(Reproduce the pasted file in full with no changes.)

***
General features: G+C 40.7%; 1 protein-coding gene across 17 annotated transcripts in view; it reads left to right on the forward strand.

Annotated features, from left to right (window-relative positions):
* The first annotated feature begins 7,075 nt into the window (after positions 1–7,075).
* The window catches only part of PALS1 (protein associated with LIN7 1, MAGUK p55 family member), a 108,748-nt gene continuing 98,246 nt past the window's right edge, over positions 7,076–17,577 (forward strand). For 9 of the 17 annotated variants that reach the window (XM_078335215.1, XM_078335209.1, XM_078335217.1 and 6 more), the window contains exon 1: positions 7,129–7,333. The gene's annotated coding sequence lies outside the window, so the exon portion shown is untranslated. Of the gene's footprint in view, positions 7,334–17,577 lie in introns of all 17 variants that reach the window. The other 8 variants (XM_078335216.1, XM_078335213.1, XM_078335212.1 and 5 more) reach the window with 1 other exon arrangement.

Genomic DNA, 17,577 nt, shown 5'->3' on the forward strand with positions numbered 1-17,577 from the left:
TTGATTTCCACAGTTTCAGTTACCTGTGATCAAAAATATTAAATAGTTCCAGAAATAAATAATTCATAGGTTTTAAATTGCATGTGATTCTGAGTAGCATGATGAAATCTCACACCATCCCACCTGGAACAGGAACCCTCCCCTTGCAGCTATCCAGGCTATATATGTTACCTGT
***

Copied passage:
General features: G+C 40.7%; 1 protein-coding gene across 17 annotated transcripts in view; it reads left to right on the forward strand.

Annotated features, from left to right (window-relative positions):
* The first annotated feature begins 7,075 nt into the window (after positions 1–7,075).
* The window catches only part of PALS1 (protein associated with LIN7 1, MAGUK p55 family member), a 108,748-nt gene continuing 98,246 nt past the window's right edge, over positions 7,076–17,577 (forward strand). For 9 of the 17 annotated variants that reach the window (XM_078335215.1, XM_078335209.1, XM_078335217.1 and 6 more), the window contains exon 1: positions 7,129–7,333. The gene's annotated coding sequence lies outside the window, so the exon portion shown is untranslated. Of the gene's footprint in view, positions 7,334–17,577 lie in introns of all 17 variants that reach the window. The other 8 variants (XM_078335216.1, XM_078335213.1, XM_078335212.1 and 5 more) reach the window with 1 other exon arrangement.

Genomic DNA, 17,577 nt, shown 5'->3' on the forward strand with positions numbered 1-17,577 from the left:
TTGATTTCCACAGTTTCAGTTACCTGTGATCAAAAATATTAAATAGTTCCAGAAATAAATAATTCATAGGTTTTAAATTGCATGTGATTCTGAGTAGCATGATGAAATCTCACACCATCCCACCTGGAACAGGAACCCTCCCCTTGCAGCTATCCAGGCTATATATGTTACCTGT